- Visa-free travel;
- Recognition of its European aspiration;
- Political dialogue and close cooperation in the field of security, and many other areas.
Yet, what does the European Union ask in return for all this? It hopes that Georgia will develop a functional democracy where all citizens have equal rights; a judicial system free of any kind of influence; with governance devoid of corruption, nepotism and favoritism; where the state will take care of the rights of individuals, their health and security, including the rights of all minorities. And, of course, where the political elite will stand in service of the well-being and interests of its own people. Further, the country in question must facilitate universal peace and stability within its region.
Therefore, the European Union requires from the leaders of states to exercise policies that will enable persons, regardless of their party affiliation, ethnic or other types of identity, to feel secure, without fear able to express their opinions, and expect care and protection from the state and its institutions.
The Association Agreement signed with the European Union serves the purpose of building such a state, and the proper implementation of the clauses of this agreement is demanded precisely in order for us to be able to approach the European standards of well-being for our citizens.
The April 19 inter-party agreement proposed by the President of the European Council and signed through his mediation served a similar purpose, aiming to strengthen state institutions and establish a more competitive political environment in the country.
Unfortunately, Georgia’s ruling party denounced this agreement completely unexpectedly, and with little supporting argumentation. Despite the fact that this agreement was of political, not legal, importance, annulling it in such a unilateral manner, without any consultation with the involved parties, is seen by the European Union as disrespecting the principle of Roman law – agreements must be kept (Pacta Sunt Servanda), which is the basis of contemporary international law. Ignoring this principle is not compatible with Georgia’s current ambition of membership in the European Union. A political leadership that does not respect agreements and cancels them by fiat cannot be a true partner of the European Union. This is precisely why we have been hearing confused statements from the representatives of the European Union. Their reactions are similar to the reactions of a person who has been gravely insulted by their close associate and is currently unsure about what to do going forward. They know they can no longer be friends with the person who insulted them, yet are unwilling to cut them off altogether. It is clear that given the current situation, the European Union will not be able to uphold prior relations with Georgia, yet at the same time it will also be unable to abandon attempts to transform the country and distance itself completely. The example of this is Belarus, with whom the European Union was trying to build and maintain good relations for two decades.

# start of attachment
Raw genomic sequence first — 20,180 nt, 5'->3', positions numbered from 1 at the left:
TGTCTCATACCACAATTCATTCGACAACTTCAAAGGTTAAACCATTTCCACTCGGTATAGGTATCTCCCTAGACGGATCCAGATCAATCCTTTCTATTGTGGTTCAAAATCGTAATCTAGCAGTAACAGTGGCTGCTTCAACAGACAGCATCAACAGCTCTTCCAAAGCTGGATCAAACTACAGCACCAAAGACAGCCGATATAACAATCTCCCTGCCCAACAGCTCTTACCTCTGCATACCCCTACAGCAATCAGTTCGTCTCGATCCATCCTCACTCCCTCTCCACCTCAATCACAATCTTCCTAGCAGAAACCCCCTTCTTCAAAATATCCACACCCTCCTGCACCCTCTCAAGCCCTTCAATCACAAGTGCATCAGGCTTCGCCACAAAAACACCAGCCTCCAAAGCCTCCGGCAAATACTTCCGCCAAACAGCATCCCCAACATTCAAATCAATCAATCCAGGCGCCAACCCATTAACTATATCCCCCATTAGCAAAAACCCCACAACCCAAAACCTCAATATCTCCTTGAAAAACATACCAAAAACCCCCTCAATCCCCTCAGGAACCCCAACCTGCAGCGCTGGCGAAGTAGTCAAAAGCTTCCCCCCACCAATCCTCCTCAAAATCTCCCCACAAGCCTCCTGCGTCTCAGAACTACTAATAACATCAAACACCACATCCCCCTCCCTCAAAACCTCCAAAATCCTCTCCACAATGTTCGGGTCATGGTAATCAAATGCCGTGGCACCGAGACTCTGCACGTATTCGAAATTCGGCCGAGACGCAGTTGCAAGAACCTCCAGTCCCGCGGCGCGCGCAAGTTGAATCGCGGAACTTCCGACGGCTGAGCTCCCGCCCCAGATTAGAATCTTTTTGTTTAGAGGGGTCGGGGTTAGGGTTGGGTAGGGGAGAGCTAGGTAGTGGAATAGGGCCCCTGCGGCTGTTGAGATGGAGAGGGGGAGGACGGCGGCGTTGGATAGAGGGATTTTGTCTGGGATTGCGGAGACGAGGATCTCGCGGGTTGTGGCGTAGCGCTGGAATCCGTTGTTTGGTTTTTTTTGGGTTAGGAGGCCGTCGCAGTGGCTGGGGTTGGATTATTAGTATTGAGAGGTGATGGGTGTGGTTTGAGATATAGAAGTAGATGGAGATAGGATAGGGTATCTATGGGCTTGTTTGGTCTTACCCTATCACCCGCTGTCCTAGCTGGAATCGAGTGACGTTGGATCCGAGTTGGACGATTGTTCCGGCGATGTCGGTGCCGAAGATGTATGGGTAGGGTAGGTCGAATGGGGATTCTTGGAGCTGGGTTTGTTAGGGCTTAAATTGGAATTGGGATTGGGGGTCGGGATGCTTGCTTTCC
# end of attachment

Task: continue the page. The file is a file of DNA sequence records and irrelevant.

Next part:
It seems that the leaders of the European Union will require a certain amount of time in order to (as stated by MEP Viola Von Cramon) formulate a new approach towards a country that does not respect agreements and whose political elite (in this case meaning not only the ruling party but also the largest opposition party, which did not sign the agreement in question at all) does not act in accordance with the interests of its people.